Lastly, conversion of native grasslands also has important impacts on critical, associated habitats such as wetlands. For example, in the wetland-rich PPR of North and South Dakota, 60% of the remaining 5.9 million acres of unprotected wetlands occur in native pasture and hayland. Cattle producers consider wetlands valuable assets when they occur in pastureland, because they provide livestock water and quality hay during drought conditions. If producers convert grasslands to cropland, wetlands become liabilities because they are obstacles for farm equipment. This puts them at greater risk of being destroyed or degraded by sedimentation and contamination from pesticides, herbicides and fertilizer. Unless we halt the loss of grassland, we risk losing both the native prairie and the associated wetlands and will invariably fall short of achieving important public policy initiatives such as the Bush Administration's goal of a net gain in wetlands.

Solution: a "Sodsaver" provision

Well-crafted farm policy could dramatically reduce the loss of native grassland. Ducks Unlimited proposes a "Sodsaver" provision in the next Farm Bill that would eliminate federal subsidy support of any kind - including direct, counter-cyclical, loan deficiency, disaster, and crop insurance payments - on any new cropland acres that are put into production as a result of breaking grassland that had no previous cropping history.

Why coin a new term - "Sodsaver" - when "Sodbuster" already exists in the current farm bill? First, Sodbuster has proven ineffective at stopping grassland loss because it applies only to highly erodible land, and farmers need only to develop a conservation plan to circumvent Sodbuster. Second, nobody wants to get "busted", and thus Sodbuster carries a negative connotation among landowners. Under Sodsaver, we want to make it clear that landowners may choose to break native prairie if they so desire. However, they do so with the full understanding that the profitability of crops grown on this acreage will depend on free-market economics, not agricultural subsidy and disaster payments.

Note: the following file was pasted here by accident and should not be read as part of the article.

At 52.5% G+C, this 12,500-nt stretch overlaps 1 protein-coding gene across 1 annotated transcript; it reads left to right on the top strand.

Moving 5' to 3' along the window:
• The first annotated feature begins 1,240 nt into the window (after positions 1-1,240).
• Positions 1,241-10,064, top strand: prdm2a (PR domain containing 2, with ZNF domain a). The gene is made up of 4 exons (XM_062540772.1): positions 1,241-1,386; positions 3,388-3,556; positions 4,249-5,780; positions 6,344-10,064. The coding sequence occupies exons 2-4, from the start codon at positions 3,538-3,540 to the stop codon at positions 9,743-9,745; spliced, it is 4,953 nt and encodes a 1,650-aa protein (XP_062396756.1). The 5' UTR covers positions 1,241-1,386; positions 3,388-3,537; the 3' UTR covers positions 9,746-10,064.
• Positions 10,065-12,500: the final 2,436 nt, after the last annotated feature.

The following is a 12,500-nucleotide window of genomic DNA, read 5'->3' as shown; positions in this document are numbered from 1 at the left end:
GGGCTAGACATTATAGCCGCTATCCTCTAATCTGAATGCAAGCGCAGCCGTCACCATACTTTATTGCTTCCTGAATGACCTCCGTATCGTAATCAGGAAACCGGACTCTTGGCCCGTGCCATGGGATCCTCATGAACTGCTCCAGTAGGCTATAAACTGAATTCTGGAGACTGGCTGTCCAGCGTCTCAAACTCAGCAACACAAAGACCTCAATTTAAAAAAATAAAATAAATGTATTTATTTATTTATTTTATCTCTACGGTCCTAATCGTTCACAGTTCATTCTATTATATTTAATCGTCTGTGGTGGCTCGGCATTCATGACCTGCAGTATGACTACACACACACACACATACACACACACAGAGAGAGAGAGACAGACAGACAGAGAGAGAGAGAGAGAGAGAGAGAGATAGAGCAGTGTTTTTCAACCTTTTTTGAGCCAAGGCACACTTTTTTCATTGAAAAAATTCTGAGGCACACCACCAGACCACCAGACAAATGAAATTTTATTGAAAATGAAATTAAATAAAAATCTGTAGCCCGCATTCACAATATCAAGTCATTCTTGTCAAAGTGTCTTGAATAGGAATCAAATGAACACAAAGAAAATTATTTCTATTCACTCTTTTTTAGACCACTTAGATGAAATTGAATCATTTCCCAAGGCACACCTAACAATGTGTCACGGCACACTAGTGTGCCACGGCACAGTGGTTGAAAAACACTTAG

Sodsaver would eliminate the federal government's role in subsidizing the conversion of these increasingly rare native grasslands. It would put the financial risk for conversion squarely on the shoulders of the individual, not society. In the process, significant taxpayer savings would be realized. In 2002, it was estimated that a proposal similar to Sodsaver would result in savings of $1.4 billion over 10 years. Sodsaver would be good conservation and good fiscal policy.


  • Destroying prairie, a rare and important habitat vital to people and wildlife, is an unintended consequence of current farm policy that should be rectified in the 2012 Farm Bill.
  • Continuation of current policy will fuel additional sodbusting and create costly ecological and sociological problems that will require additional funding to address.
  • Current farm policy puts ranchers at a significant economic disadvantage with crop producers.
  • A "Sodsaver" provision would level the economic playing field between ranchers and crop producers, largely eliminate the loss of existing prairie, and result in substantial savings to the U.S. taxpayer.